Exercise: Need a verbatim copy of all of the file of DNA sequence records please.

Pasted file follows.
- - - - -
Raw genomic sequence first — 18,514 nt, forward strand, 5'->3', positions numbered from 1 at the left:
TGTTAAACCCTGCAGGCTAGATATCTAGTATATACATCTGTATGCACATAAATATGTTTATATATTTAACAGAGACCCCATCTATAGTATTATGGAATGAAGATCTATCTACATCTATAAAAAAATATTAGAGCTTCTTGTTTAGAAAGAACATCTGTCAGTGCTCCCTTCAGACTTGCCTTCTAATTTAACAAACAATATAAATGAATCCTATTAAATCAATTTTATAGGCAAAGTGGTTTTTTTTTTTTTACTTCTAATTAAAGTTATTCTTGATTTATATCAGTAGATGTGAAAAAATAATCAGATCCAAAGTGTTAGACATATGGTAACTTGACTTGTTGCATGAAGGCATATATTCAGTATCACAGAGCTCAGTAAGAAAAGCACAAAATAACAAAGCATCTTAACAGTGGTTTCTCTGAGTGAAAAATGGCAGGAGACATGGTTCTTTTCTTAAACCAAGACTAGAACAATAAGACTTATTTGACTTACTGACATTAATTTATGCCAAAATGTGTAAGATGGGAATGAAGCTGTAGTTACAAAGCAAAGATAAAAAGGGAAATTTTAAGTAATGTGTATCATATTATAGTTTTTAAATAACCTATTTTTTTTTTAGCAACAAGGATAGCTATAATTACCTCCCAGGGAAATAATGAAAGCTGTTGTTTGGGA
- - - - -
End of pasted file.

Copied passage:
Raw genomic sequence first — 18,514 nt, forward strand, 5'->3', positions numbered from 1 at the left:
TGTTAAACCCTGCAGGCTAGATATCTAGTATATACATCTGTATGCACATAAATATGTTTATATATTTAACAGAGACCCCATCTATAGTATTATGGAATGAAGATCTATCTACATCTATAAAAAAATATTAGAGCTTCTTGTTTAGAAAGAACATCTGTCAGTGCTCCCTTCAGACTTGCCTTCTAATTTAACAAACAATATAAATGAATCCTATTAAATCAATTTTATAGGCAAAGTGGTTTTTTTTTTTTTACTTCTAATTAAAGTTATTCTTGATTTATATCAGTAGATGTGAAAAAATAATCAGATCCAAAGTGTTAGACATATGGTAACTTGACTTGTTGCATGAAGGCATATATTCAGTATCACAGAGCTCAGTAAGAAAAGCACAAAATAACAAAGCATCTTAACAGTGGTTTCTCTGAGTGAAAAATGGCAGGAGACATGGTTCTTTTCTTAAACCAAGACTAGAACAATAAGACTTATTTGACTTACTGACATTAATTTATGCCAAAATGTGTAAGATGGGAATGAAGCTGTAGTTACAAAGCAAAGATAAAAAGGGAAATTTTAAGTAATGTGTATCATATTATAGTTTTTAAATAACCTATTTTTTTTTTAGCAACAAGGATAGCTATAATTACCTCCCAGGGAAATAATGAAAGCTGTTGTTTGGGA